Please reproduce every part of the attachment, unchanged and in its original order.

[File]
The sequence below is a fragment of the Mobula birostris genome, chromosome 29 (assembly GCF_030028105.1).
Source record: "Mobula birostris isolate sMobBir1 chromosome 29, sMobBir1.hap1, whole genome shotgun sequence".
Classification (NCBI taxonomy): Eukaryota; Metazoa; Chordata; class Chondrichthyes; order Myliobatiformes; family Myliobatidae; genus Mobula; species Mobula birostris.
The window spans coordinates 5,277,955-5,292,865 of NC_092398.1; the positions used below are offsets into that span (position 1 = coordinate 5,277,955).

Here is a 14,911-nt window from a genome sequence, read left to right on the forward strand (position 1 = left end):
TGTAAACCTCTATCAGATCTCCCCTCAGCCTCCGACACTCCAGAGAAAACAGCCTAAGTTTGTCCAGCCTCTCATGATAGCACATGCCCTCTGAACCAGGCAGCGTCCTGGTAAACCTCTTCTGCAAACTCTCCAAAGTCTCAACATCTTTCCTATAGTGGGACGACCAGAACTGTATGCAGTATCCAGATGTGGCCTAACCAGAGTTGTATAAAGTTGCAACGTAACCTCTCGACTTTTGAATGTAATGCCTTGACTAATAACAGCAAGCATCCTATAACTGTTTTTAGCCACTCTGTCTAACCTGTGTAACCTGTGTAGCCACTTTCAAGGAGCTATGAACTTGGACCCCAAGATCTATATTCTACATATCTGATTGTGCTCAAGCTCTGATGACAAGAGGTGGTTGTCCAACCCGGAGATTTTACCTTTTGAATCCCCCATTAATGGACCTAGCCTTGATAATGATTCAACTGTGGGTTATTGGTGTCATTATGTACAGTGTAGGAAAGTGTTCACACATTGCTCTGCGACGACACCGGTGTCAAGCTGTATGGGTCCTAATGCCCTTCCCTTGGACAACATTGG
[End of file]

The sequence below is a fragment of the Mobula birostris genome, chromosome 29 (assembly GCF_030028105.1).
Source record: "Mobula birostris isolate sMobBir1 chromosome 29, sMobBir1.hap1, whole genome shotgun sequence".
Classification (NCBI taxonomy): Eukaryota; Metazoa; Chordata; class Chondrichthyes; order Myliobatiformes; family Myliobatidae; genus Mobula; species Mobula birostris.
The window spans coordinates 5,277,955-5,292,865 of NC_092398.1; the positions used below are offsets into that span (position 1 = coordinate 5,277,955).

Here is a 14,911-nt window from a genome sequence, read left to right on the forward strand (position 1 = left end):
TGTAAACCTCTATCAGATCTCCCCTCAGCCTCCGACACTCCAGAGAAAACAGCCTAAGTTTGTCCAGCCTCTCATGATAGCACATGCCCTCTGAACCAGGCAGCGTCCTGGTAAACCTCTTCTGCAAACTCTCCAAAGTCTCAACATCTTTCCTATAGTGGGACGACCAGAACTGTATGCAGTATCCAGATGTGGCCTAACCAGAGTTGTATAAAGTTGCAACGTAACCTCTCGACTTTTGAATGTAATGCCTTGACTAATAACAGCAAGCATCCTATAACTGTTTTTAGCCACTCTGTCTAACCTGTGTAACCTGTGTAGCCACTTTCAAGGAGCTATGAACTTGGACCCCAAGATCTATATTCTACATATCTGATTGTGCTCAAGCTCTGATGACAAGAGGTGGTTGTCCAACCCGGAGATTTTACCTTTTGAATCCCCCATTAATGGACCTAGCCTTGATAATGATTCAACTGTGGGTTATTGGTGTCATTATGTACAGTGTAGGAAAGTGTTCACACATTGCTCTGCGACGACACCGGTGTCAAGCTGTATGGGTCCTAATGCCCTTCCCTTGGACAACATTGG